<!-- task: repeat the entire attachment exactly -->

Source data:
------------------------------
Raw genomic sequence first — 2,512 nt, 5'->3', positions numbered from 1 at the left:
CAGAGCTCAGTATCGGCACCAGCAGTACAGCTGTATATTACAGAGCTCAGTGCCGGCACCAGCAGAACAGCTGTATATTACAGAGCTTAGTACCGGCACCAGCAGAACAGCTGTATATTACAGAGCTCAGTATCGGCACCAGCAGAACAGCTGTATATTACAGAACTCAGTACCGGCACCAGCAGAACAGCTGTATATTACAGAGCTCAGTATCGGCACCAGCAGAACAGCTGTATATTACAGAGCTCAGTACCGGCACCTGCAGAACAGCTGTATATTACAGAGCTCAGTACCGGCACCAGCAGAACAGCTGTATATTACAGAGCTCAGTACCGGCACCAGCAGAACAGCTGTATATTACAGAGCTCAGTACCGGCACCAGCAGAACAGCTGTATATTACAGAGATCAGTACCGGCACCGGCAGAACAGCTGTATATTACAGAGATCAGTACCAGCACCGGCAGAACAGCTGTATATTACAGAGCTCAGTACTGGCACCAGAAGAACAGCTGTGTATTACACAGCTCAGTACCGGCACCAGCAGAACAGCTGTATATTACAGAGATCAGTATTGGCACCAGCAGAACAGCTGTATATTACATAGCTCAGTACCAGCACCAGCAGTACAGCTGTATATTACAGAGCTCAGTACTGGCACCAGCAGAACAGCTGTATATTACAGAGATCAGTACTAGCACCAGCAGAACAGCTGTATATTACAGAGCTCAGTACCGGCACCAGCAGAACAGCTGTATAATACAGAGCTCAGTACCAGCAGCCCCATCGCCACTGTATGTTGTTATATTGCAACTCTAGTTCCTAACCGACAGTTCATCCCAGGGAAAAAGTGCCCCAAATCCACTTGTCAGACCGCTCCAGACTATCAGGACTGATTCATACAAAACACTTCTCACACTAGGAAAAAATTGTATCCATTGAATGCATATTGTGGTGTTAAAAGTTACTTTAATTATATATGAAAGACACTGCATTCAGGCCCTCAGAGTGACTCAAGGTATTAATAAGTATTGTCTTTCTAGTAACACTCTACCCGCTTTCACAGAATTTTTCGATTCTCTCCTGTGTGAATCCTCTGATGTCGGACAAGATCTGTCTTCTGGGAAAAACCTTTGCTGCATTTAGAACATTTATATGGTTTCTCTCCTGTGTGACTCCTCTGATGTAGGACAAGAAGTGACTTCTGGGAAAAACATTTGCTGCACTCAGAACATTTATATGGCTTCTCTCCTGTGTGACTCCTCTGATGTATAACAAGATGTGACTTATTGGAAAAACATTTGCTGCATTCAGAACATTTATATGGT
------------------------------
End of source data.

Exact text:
Raw genomic sequence first — 2,512 nt, 5'->3', positions numbered from 1 at the left:
CAGAGCTCAGTATCGGCACCAGCAGTACAGCTGTATATTACAGAGCTCAGTGCCGGCACCAGCAGAACAGCTGTATATTACAGAGCTTAGTACCGGCACCAGCAGAACAGCTGTATATTACAGAGCTCAGTATCGGCACCAGCAGAACAGCTGTATATTACAGAACTCAGTACCGGCACCAGCAGAACAGCTGTATATTACAGAGCTCAGTATCGGCACCAGCAGAACAGCTGTATATTACAGAGCTCAGTACCGGCACCTGCAGAACAGCTGTATATTACAGAGCTCAGTACCGGCACCAGCAGAACAGCTGTATATTACAGAGCTCAGTACCGGCACCAGCAGAACAGCTGTATATTACAGAGCTCAGTACCGGCACCAGCAGAACAGCTGTATATTACAGAGATCAGTACCGGCACCGGCAGAACAGCTGTATATTACAGAGATCAGTACCAGCACCGGCAGAACAGCTGTATATTACAGAGCTCAGTACTGGCACCAGAAGAACAGCTGTGTATTACACAGCTCAGTACCGGCACCAGCAGAACAGCTGTATATTACAGAGATCAGTATTGGCACCAGCAGAACAGCTGTATATTACATAGCTCAGTACCAGCACCAGCAGTACAGCTGTATATTACAGAGCTCAGTACTGGCACCAGCAGAACAGCTGTATATTACAGAGATCAGTACTAGCACCAGCAGAACAGCTGTATATTACAGAGCTCAGTACCGGCACCAGCAGAACAGCTGTATAATACAGAGCTCAGTACCAGCAGCCCCATCGCCACTGTATGTTGTTATATTGCAACTCTAGTTCCTAACCGACAGTTCATCCCAGGGAAAAAGTGCCCCAAATCCACTTGTCAGACCGCTCCAGACTATCAGGACTGATTCATACAAAACACTTCTCACACTAGGAAAAAATTGTATCCATTGAATGCATATTGTGGTGTTAAAAGTTACTTTAATTATATATGAAAGACACTGCATTCAGGCCCTCAGAGTGACTCAAGGTATTAATAAGTATTGTCTTTCTAGTAACACTCTACCCGCTTTCACAGAATTTTTCGATTCTCTCCTGTGTGAATCCTCTGATGTCGGACAAGATCTGTCTTCTGGGAAAAACCTTTGCTGCATTTAGAACATTTATATGGTTTCTCTCCTGTGTGACTCCTCTGATGTAGGACAAGAAGTGACTTCTGGGAAAAACATTTGCTGCACTCAGAACATTTATATGGCTTCTCTCCTGTGTGACTCCTCTGATGTATAACAAGATGTGACTTATTGGAAAAACATTTGCTGCATTCAGAACATTTATATGGT